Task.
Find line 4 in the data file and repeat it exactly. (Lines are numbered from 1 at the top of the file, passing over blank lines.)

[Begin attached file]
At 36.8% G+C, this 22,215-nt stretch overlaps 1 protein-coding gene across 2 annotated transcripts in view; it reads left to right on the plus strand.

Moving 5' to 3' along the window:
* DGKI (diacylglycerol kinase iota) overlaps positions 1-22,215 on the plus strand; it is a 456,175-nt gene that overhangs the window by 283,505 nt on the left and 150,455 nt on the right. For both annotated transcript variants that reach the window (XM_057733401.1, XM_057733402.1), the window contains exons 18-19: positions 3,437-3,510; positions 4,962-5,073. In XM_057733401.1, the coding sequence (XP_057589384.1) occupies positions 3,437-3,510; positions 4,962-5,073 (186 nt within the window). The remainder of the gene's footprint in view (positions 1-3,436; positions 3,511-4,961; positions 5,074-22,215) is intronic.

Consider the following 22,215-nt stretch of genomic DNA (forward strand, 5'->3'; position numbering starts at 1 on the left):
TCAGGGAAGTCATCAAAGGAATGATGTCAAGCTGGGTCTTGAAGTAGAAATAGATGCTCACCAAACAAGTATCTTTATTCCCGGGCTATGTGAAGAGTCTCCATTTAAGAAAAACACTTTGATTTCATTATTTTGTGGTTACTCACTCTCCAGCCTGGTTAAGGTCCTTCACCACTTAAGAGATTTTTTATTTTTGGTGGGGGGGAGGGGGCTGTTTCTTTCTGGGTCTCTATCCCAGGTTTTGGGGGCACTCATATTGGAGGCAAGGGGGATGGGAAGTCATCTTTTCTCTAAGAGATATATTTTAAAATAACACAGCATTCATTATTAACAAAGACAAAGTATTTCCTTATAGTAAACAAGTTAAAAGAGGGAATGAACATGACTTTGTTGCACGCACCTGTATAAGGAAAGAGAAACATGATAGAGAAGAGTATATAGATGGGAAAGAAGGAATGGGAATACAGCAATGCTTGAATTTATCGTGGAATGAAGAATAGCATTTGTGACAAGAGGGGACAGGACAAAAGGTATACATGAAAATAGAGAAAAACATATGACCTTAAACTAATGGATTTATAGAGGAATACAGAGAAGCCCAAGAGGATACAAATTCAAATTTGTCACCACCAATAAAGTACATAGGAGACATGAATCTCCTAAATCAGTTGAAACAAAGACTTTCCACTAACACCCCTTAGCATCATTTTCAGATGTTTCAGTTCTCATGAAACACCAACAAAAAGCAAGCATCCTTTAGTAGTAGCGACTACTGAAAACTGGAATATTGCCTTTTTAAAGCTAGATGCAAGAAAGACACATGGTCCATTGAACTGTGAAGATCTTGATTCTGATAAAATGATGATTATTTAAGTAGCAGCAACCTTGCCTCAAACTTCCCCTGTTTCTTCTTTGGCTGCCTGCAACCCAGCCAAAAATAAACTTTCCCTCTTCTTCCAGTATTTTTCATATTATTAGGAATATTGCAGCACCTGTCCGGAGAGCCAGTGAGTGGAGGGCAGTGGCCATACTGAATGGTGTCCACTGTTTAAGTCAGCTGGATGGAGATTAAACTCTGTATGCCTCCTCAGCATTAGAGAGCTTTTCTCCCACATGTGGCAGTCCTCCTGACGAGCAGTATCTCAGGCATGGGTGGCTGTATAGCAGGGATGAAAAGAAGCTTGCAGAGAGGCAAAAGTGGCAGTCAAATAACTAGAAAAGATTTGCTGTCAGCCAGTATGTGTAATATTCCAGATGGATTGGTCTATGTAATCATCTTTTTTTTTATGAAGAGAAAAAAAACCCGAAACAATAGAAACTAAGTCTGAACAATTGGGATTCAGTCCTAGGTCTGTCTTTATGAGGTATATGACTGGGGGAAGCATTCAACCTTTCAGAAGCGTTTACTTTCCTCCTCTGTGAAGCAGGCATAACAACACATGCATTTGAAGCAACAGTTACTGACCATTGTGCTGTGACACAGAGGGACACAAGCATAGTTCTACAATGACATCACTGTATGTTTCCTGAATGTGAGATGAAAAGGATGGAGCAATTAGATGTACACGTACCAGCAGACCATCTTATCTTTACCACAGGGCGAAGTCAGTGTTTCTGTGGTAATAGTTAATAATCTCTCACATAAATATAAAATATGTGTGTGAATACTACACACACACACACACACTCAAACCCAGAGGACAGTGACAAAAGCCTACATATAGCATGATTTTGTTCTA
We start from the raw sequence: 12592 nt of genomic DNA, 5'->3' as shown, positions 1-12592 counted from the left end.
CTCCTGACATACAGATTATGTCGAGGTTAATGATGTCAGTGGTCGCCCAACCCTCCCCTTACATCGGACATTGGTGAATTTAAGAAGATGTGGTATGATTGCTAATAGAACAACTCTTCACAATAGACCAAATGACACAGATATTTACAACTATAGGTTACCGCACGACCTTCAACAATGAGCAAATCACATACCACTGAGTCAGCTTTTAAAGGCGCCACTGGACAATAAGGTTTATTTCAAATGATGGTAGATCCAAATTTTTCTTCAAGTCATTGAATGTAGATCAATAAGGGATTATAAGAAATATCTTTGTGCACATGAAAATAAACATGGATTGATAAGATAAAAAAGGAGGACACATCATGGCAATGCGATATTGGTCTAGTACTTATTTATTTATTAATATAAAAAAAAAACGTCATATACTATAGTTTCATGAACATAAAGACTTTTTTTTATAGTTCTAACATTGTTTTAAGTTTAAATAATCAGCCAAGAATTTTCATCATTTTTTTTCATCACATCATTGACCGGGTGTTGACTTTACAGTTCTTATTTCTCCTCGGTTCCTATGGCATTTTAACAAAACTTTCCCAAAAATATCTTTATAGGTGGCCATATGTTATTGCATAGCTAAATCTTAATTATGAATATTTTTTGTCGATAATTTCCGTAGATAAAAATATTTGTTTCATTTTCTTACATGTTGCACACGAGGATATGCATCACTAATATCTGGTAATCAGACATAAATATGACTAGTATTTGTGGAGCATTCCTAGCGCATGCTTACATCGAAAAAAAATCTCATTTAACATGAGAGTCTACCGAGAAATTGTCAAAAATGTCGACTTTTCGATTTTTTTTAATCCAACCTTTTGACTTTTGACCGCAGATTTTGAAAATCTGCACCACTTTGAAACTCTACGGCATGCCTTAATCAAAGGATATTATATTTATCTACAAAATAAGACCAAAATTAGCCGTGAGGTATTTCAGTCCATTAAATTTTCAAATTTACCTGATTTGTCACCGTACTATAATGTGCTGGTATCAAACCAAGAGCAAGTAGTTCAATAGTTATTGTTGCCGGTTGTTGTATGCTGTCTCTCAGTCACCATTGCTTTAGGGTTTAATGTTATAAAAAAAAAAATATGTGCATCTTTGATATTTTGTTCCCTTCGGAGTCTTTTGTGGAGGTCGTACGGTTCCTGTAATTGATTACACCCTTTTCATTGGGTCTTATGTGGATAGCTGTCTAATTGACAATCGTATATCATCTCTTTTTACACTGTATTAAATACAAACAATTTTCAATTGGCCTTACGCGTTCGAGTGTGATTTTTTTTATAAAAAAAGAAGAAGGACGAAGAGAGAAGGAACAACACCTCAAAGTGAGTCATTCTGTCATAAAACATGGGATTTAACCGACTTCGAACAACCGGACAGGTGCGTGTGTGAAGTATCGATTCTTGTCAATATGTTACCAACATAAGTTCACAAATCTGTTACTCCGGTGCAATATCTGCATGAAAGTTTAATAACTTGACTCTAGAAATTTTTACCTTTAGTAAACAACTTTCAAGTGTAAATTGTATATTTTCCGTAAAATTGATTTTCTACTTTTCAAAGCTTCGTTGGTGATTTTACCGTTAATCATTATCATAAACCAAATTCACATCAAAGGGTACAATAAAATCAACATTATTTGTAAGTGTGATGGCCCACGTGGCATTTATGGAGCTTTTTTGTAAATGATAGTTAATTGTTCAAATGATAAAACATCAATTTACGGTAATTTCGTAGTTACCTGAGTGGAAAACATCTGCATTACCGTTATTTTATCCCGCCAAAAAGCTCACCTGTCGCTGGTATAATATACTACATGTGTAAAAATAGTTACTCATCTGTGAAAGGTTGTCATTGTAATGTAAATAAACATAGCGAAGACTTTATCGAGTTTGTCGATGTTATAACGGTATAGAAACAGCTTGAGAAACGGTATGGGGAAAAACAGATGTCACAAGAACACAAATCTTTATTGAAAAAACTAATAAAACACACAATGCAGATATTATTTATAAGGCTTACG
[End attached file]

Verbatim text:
Consider the following 22,215-nt stretch of genomic DNA (forward strand, 5'->3'; position numbering starts at 1 on the left):